Bed Bath & Beyond hasn’t been in the best of health in recent years. And once the coronavirus pandemic hit, it only got worse. Now the retailer is making some drastic changes in order to bounce back. But the company has become so closely identified with its famous 20% off coupons, that even as it announces a slew of store closures and its sales have gone over a cliff, all anyone wants to know is – are we still going to be able to use those coupons?

The answer is yes. For now.

Reports of Bed Bath & Beyond coupons’ imminent demise have been greatly exaggerated over the years. In reality, the retailer isn’t about to abruptly give up its biggest claim to fame. “I think it’s fair to say that the coupon is absolutely part of our DNA,” CEO Mark Tritton told investors last week.

But – and there’s always a but – “we want to use it more strategically and more surgically going forward,” he added.

When stores were closed in the spring during the pandemic-related lockdowns, Bed Bath & Beyond’s sales tumbled nearly 50%. But its online sales soared as customers who were stuck inside went shopping from home. Fewer people use coupons on Bed Bath & Beyond’s website than they do in its stores, Tritton explained, so the retailer has seen far fewer coupon redemptions lately. “When stores closed, it was a natural outcome,” Tritton said.

Now that stores are open, the coupons are everywhere again, right?

Not quite. “As we’ve opened up,” Tritton said, “we’ve pulled back on coupons. We’ve pulled back on promotions. And we’re seeing very good business as a result.”

So is Bed Bath & Beyond finally realizing that it can make more money by retraining everyone not to expect a 20% discount every time they shop?


That’s what coupon shoppers have been worried about for a long time. Even Bed Bath & Beyond’s own investors were worried about an earlier plan to reduce the retailer’s reliance on coupons last year. An activist investors group issued a massive report last year detailing Bed Bath & Beyond’s failings and challenges. They wondered why its stores stock 37 different types of spatulas, why the trash cans it sells are located in six different areas of the store – and why its coupon strategy seemed all wrong.

“Coupons are an essential part of the customer experience,” the investors’ report read. “(The) company appears to be sacrificing sales by reducing its coupon strategy. We fear they have no understanding of the potential impact this will have on their relationship with their customer.”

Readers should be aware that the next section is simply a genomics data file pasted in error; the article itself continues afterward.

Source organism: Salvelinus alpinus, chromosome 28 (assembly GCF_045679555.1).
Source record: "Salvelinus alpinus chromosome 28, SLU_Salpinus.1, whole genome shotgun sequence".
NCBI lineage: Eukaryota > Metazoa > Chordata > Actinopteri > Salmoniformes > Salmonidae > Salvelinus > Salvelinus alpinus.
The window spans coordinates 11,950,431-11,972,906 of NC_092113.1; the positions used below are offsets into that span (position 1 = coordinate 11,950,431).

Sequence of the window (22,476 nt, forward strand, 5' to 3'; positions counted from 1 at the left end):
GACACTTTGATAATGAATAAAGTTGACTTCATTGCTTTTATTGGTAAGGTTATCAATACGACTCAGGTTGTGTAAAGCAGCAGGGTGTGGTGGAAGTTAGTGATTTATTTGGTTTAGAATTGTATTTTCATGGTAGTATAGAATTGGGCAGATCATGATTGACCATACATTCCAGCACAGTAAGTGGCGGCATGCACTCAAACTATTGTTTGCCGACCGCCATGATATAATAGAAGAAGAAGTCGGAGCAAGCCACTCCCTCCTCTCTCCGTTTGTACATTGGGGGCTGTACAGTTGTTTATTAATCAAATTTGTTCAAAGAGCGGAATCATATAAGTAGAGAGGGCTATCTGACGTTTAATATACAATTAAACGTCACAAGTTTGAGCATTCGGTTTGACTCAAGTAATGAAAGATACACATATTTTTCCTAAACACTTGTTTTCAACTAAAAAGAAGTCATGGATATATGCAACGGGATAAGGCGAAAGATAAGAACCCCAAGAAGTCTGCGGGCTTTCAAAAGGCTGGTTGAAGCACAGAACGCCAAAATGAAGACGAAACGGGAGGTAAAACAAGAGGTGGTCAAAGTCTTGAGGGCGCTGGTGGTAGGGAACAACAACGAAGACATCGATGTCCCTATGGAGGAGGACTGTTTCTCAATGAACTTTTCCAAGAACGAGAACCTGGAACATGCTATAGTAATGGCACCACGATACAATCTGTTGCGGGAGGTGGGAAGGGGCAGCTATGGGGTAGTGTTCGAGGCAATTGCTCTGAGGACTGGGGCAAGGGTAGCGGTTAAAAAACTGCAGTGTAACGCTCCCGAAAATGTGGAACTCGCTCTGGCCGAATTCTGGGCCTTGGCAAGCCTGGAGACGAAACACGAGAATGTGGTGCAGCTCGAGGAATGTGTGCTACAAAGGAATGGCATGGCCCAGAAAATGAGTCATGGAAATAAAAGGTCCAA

That’s not to say they were in favor of continuing to blanket the world with 20% off coupons, because the investors did acknowledge that tweaks were in order. For starters, they suggested stores should be stricter about coupons – not accepting expired coupons, for example, not applying a coupon to ineligible items, and not pulling one out from behind the counter if a customer doesn’t have one. They also urged fewer one-size-fits-all discounts in favor of more targeted, personalized coupons. Bed Bath & Beyond “has been talking about personalization efforts for years, and yet it still appears they lack the most basic ability to send targeted email coupons,” the investors complained.

The activists succeeded in ousting the then-CEO, who was ultimately replaced by Tritton. And now the question of whether to coupon or not to coupon, has become his problem.

First, there are some more pressing concerns. The company plans to cut costs, and cut some of its losses, by closing approximately 200 stores – about 20% of its total store count – over the next two years. Specific locations have not yet been announced. In the meantime, the company plans to ramp up its presence online, in an effort to become a “digital first” retailer that also happens to have some physical stores.

And note what Tritton said about how shoppers use fewer Bed Bath & Beyond coupons online than they do in stores. The shift to “digital first” could have the effect of cutting back on coupons simply because shoppers aren’t using them as much anymore.

That said, coupons “will not disappear. It’s part of who we are,” Tritton insisted. “We’re just going to be more strategic in the management of it… looking at the intersection between price, value, coupon and loyalty.”

So don’t worry that your Bed Bath & Beyond coupons will vanish any time soon. Unfortunately, your local Bed Bath & Beyond store where you can use them – just might.

Image source: Bed Bath & Beyond

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